Obed Louissaint

SVP, Transformation and Culture

International Business Machines Corporation (IBM)

Information Technology Services

Obed Louissaint, SVP, Transformation and Culture at IBM, looks to camera wearing a snazzy tan jacket.

“Our connection to social justice is jobs,” wrote IBM’s SVP of Transformation and Culture Obed Louissaint in a recent LinkedIn post. He’s repeating a sentiment that IBM’s executives have voiced for several years, including in this magazine. The new economy requires, as Louissaint put it, “driving a diverse, equitable, and inclusive workforce with the right skills, and the right leadership pushing boundaries for growth.” In its hiring, community outreach, and policy advocacy, IBM is pushing hard towards that new world.

That vision of flexible, “new collar” jobs is one of the reasons that IBM created Louissaint’s position late last year. In his role, he’s pulling “all of the talent levers that can drive cultural change.” That means he’s approaching diversity and inclusion by re-examining how the organization thinks about talent in the first place. “Where do we have requirements that we don’t need? That’s around degrees, but also around travel. You exclude individuals when you put requirements that are not necessary.”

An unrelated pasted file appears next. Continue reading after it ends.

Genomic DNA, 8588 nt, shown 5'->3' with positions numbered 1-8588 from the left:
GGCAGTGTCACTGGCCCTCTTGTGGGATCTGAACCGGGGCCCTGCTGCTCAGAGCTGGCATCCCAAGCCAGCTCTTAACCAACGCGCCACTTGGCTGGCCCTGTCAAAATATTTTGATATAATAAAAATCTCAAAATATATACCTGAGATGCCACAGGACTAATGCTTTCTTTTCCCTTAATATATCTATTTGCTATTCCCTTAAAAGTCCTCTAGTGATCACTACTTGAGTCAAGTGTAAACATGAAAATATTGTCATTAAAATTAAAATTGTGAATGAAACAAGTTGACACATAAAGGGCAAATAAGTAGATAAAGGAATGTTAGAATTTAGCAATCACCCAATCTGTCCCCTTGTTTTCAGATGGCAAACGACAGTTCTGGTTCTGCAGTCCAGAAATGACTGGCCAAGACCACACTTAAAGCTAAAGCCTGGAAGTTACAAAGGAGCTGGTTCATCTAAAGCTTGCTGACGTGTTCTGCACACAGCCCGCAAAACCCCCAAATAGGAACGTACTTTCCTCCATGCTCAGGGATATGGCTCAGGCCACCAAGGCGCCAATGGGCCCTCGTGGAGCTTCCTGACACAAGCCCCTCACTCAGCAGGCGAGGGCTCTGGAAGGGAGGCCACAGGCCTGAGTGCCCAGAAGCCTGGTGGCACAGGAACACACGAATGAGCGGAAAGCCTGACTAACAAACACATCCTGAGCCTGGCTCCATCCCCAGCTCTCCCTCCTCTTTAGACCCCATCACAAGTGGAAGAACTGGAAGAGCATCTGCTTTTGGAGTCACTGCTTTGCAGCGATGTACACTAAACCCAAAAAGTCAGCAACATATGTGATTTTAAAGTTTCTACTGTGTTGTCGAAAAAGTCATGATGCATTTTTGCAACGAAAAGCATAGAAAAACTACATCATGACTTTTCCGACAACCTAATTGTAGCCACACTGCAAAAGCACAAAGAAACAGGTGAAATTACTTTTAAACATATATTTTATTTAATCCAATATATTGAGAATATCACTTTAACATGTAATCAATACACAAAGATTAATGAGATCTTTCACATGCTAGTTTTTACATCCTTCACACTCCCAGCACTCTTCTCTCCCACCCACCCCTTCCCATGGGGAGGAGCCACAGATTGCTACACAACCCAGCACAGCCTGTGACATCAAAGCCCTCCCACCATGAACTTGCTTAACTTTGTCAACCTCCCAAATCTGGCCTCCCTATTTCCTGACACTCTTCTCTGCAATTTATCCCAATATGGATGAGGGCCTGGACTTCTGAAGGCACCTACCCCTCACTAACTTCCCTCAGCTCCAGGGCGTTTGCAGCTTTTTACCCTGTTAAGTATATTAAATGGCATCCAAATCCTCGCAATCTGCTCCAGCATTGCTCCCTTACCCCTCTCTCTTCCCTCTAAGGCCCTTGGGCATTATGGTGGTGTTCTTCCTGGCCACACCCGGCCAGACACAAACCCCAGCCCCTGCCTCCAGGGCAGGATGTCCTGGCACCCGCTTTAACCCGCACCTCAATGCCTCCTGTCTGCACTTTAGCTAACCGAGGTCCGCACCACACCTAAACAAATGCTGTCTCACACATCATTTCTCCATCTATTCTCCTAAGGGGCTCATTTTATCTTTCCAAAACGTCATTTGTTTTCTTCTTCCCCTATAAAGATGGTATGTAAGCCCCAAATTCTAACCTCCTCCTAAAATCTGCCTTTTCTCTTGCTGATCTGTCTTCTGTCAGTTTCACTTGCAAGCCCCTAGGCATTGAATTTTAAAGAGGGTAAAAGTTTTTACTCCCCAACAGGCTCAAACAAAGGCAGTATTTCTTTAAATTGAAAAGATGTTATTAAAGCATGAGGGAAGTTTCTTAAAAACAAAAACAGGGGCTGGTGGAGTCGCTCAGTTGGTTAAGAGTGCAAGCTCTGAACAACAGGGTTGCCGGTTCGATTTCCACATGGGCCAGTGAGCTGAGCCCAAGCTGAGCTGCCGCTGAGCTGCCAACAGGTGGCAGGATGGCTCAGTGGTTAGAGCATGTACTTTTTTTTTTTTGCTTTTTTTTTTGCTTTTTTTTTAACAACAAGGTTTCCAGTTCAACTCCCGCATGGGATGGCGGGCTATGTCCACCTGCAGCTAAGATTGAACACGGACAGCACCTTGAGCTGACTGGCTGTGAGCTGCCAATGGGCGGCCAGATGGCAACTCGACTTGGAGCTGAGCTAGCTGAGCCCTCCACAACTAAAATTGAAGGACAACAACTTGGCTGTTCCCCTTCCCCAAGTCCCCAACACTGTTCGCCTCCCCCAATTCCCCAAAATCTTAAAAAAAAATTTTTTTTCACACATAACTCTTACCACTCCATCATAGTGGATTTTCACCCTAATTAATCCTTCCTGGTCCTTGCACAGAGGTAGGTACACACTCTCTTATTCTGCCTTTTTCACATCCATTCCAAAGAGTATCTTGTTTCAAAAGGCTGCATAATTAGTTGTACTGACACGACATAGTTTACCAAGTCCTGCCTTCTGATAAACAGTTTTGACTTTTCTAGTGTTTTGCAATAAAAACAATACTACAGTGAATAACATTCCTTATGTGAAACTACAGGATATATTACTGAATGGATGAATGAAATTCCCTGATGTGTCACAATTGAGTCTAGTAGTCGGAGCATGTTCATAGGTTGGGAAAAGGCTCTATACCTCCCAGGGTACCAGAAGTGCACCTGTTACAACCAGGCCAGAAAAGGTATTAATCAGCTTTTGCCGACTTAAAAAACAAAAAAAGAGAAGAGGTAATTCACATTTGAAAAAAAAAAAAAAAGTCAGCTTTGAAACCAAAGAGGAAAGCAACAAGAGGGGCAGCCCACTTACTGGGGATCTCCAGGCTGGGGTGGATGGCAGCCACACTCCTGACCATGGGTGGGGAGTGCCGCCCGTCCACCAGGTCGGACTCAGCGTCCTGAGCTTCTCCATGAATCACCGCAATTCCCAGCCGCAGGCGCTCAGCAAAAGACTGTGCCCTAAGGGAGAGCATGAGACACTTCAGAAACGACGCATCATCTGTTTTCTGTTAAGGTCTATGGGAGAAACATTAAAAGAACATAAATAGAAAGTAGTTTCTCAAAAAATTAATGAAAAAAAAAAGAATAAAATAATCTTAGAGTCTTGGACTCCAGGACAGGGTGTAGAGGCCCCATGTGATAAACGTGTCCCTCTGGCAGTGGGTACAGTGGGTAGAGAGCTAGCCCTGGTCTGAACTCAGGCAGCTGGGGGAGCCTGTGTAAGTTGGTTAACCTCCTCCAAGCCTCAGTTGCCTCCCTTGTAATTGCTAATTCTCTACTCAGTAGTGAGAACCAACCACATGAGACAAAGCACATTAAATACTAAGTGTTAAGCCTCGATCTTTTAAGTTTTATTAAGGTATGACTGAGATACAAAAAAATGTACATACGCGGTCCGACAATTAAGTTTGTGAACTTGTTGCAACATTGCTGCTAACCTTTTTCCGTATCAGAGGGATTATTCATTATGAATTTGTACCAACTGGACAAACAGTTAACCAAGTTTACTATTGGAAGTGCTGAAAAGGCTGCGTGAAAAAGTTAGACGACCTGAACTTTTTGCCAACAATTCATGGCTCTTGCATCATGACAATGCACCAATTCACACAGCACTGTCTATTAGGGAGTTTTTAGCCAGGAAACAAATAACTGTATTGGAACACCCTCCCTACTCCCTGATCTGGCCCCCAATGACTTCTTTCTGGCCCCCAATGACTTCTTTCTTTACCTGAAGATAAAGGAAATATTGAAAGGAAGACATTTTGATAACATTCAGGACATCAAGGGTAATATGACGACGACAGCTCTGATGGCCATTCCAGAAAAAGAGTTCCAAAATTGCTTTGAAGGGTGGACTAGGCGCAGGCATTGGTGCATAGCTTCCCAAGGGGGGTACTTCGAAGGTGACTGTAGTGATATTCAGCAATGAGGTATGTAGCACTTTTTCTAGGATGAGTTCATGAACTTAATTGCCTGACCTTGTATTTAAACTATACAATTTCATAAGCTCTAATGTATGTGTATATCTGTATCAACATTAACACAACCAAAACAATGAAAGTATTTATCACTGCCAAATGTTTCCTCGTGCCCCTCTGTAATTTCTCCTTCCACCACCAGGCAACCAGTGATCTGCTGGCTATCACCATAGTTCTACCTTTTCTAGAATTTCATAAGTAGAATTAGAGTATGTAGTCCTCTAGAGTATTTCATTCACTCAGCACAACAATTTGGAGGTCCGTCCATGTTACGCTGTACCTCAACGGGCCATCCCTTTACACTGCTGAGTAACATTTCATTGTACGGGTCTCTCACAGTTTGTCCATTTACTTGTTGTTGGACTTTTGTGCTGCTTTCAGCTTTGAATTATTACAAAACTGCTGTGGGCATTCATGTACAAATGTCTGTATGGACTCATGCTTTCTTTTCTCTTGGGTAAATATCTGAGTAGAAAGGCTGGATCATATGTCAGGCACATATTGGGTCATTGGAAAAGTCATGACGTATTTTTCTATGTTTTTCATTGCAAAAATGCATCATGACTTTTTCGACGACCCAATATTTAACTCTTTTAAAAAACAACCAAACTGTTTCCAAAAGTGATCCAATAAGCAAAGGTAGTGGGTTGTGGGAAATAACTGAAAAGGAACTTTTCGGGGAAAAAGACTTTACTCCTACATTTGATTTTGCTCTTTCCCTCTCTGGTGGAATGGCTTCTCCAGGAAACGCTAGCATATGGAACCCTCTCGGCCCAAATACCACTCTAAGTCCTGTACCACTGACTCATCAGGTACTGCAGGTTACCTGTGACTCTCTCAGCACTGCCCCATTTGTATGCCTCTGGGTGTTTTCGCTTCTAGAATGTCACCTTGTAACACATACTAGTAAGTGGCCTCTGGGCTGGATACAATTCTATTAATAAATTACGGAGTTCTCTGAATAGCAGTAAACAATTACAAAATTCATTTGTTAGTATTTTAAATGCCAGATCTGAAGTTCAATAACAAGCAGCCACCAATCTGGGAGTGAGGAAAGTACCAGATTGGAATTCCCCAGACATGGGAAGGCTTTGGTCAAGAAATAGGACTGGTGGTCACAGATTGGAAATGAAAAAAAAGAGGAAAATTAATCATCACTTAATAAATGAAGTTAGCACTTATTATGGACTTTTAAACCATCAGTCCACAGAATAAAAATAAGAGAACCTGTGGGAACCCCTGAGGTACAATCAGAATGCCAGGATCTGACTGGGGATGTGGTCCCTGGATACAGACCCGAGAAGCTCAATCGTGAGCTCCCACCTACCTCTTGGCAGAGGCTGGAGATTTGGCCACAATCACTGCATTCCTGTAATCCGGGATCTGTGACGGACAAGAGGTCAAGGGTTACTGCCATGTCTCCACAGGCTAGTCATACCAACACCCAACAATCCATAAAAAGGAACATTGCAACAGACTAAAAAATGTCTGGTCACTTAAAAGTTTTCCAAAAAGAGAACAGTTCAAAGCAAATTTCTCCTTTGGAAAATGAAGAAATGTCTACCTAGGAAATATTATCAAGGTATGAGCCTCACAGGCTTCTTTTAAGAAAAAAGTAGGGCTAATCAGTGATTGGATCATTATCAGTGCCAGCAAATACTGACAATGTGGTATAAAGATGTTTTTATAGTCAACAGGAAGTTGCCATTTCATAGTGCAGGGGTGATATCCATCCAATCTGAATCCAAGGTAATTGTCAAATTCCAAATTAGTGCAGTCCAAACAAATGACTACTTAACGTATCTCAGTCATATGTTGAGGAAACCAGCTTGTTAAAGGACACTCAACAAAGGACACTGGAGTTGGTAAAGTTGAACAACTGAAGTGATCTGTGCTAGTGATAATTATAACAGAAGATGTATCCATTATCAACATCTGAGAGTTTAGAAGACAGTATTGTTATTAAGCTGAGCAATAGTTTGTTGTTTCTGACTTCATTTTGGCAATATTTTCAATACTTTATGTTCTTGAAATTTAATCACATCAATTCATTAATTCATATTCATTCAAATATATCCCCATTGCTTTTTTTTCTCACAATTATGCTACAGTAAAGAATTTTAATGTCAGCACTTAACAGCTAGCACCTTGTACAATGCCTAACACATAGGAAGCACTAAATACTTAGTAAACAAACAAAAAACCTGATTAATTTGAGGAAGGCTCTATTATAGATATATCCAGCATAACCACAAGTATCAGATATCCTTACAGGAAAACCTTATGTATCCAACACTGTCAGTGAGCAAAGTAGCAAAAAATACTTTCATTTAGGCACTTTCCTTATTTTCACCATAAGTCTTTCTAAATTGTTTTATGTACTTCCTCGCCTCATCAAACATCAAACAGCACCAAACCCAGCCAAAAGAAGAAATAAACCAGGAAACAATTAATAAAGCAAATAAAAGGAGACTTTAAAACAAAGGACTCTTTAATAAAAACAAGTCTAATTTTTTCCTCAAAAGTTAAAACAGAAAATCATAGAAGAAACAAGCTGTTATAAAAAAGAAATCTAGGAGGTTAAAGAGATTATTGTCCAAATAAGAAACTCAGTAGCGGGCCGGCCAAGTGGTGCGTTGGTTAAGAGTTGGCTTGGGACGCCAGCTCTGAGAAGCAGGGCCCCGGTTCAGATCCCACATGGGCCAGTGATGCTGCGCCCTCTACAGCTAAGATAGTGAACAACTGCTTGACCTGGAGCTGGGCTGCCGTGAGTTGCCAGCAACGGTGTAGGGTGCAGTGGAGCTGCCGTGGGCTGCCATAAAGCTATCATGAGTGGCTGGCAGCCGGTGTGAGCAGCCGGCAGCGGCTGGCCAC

IBM has been pushing to reframe hiring around skills rather than degrees, especially bachelor’s degrees, for several years. “One of our key initiatives is stepping away from the traditional view that we only hire individuals who have bachelor’s degrees,” says Louissaint. “Only a third of the workforce in the United States actually has a degree. We were cutting ourselves off from 67% of the population, and that 67% was highly diverse.”

In addition to removing degree requirements from half of all job postings over the last five years, IBM has also pushed a variety of efforts to get new collar skills to students who will be tomorrow’s workers. The company’s groundbreaking P-TECH program, which has been in operation for ten years, is a six-year high school to early college program that takes students into an associate’s degree with curricula, mentorship, internships with partner organizations, and wraparound services to arm students with the skills for careers in the new economy.

IBM has complemented its internal work and external outreach via P-TECH with policy advocacy about apprenticeships, student loans, and college credits. Although IBM has a long-standing stance on staying out of electoral politics, and does not make donations to candidates or have a PAC, the company nevertheless makes its voice heard. “We like to engage on issues,” says Louissaint. “It’s about policy, not politics. That allows us to work with any government or individuals, because we’re talking about the issues. You have to engage. Hopefully, that serves us well.”